Hebrew Scriptures, aka the Old Testament, are rich with references to
the people of God being, collectively, His bride or wife, especially in
Ezekiel and Hosea.
The most well-known New Testament affirmation
of this is probably in Ephesians 5, when Paul compares marriage to the
relationship between Christ and the ecclesia, with the husband being
compared to Christ and the wife being compared to the ecclesia..
is another instance of the ecclesia being referred to in a feminine
way, but most Bibles do not indicate it. In one of his most famous
teachings, Jesus says, "On this rock, I will build my ecclesia, and the
gates of hell shall not prevail..." - and here most Bibles say,
But the Greek says, "against her."
as a baby is in the womb and invisible, we may refer to that baby as an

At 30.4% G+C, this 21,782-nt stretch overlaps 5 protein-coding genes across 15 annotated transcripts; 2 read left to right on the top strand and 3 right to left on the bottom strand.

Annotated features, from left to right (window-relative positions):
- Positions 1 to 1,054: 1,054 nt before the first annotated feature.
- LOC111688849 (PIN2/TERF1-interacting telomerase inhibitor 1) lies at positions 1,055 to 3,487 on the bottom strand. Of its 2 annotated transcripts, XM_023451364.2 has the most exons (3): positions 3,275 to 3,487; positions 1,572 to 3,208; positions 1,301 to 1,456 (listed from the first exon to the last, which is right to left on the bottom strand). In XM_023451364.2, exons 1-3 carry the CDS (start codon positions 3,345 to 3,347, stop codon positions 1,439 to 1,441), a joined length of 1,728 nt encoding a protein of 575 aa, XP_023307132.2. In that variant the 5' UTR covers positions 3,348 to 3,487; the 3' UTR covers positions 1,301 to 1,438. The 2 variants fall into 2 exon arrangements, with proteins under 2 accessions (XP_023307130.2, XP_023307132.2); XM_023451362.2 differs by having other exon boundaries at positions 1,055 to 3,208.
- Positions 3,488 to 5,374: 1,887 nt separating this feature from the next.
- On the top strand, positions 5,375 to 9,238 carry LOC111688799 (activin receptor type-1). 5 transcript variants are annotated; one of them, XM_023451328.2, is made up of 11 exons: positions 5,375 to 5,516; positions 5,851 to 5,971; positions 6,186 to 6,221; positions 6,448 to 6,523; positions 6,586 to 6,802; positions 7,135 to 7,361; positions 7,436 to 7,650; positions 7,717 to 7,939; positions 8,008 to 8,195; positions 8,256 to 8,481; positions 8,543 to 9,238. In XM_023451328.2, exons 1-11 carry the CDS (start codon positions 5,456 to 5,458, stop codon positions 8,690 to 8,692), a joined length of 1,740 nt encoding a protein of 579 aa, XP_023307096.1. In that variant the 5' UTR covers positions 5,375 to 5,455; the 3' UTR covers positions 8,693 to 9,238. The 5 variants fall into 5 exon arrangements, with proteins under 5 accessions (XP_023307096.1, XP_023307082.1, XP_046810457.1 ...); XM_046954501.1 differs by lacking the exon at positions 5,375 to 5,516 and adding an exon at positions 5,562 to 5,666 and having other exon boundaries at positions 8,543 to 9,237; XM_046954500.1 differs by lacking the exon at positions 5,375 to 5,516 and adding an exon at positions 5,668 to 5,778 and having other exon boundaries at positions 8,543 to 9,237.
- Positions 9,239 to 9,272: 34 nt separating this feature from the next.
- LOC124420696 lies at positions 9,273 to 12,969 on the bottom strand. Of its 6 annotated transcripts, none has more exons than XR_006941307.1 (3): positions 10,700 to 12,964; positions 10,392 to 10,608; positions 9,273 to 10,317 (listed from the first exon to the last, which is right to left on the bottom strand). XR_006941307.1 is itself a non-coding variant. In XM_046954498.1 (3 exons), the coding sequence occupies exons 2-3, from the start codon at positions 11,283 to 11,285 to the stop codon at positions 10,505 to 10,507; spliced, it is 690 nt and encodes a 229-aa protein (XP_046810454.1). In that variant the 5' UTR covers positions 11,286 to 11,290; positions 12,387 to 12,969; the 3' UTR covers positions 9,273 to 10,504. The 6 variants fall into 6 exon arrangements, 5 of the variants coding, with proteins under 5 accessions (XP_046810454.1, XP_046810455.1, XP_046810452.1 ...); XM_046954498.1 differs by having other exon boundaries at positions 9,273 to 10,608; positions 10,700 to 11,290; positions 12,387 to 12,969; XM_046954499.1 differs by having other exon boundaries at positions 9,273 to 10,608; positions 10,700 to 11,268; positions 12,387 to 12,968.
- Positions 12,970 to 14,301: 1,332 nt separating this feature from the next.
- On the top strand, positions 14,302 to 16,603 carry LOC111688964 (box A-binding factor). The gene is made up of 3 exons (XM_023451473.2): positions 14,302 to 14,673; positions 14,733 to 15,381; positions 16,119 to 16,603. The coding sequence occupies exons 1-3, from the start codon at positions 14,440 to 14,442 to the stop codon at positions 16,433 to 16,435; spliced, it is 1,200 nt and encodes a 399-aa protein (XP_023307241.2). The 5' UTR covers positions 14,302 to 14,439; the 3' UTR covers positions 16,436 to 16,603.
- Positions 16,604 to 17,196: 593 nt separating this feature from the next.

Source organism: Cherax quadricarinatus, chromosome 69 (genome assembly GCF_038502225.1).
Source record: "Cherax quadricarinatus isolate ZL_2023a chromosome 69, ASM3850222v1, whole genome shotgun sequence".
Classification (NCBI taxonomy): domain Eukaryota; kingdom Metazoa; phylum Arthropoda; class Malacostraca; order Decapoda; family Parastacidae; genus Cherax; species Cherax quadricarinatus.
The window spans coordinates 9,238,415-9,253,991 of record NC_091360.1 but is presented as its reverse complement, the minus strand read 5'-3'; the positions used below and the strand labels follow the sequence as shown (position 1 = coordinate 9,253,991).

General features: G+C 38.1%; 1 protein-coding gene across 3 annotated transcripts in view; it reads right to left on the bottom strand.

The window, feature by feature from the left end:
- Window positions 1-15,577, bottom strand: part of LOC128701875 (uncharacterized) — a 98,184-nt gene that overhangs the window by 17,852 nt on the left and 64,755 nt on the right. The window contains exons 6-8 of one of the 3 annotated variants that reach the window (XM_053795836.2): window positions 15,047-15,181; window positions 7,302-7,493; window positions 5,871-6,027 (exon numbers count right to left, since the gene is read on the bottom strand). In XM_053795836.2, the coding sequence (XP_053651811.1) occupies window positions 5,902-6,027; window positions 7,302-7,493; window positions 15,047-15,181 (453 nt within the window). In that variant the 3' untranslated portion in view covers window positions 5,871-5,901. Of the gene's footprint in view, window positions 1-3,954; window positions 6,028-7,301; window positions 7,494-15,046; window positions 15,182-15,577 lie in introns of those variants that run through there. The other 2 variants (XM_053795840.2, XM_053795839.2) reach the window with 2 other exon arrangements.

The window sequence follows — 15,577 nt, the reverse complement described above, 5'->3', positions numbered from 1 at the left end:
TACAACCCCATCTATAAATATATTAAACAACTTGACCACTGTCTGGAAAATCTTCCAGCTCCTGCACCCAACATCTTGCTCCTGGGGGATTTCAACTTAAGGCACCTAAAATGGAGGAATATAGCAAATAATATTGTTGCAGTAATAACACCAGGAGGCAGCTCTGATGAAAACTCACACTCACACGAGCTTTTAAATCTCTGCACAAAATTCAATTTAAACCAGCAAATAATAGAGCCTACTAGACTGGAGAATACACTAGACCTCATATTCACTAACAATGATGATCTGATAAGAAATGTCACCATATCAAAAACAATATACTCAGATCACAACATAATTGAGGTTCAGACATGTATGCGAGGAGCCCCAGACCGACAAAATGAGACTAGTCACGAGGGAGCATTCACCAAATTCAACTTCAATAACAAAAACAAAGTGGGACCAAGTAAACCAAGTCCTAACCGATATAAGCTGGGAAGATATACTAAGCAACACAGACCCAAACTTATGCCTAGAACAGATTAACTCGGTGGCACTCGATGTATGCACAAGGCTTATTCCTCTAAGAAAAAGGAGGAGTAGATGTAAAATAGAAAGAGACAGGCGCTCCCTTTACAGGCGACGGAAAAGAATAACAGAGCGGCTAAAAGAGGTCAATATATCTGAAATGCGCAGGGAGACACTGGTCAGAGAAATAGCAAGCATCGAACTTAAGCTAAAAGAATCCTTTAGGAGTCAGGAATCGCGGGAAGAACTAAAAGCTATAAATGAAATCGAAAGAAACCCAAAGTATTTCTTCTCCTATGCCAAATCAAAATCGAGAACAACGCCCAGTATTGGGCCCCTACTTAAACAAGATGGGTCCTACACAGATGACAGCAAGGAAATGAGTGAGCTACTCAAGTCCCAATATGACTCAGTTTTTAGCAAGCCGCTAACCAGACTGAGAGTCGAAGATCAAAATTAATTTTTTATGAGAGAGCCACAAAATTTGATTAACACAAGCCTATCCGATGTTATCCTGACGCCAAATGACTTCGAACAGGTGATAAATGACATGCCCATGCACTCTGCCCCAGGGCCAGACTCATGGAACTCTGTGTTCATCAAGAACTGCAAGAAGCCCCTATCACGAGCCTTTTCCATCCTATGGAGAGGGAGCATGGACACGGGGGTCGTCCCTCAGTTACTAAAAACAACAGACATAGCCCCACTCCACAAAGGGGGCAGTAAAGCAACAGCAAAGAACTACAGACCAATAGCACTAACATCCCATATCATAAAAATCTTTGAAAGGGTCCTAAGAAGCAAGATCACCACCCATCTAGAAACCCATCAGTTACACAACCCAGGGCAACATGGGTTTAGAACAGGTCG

"it." But as soon as we get so much as a glimpse, whether by ultrasound
or at birth, our language changes: "It's a girl!" We never refer to the
child as an "it" again.
The moment we get a glimpse of the ecclesia, we can no longer refer to her as an "it."
this a minor detail? Read Ephesians 5, and ask yourself, "Does Jesus
love an it or a her? Did he die for an it, or for a her?"
you aren't up to doing theology, just strike up a conversation with any
man who loves his wife. Refer to her as an "it," and see what happens.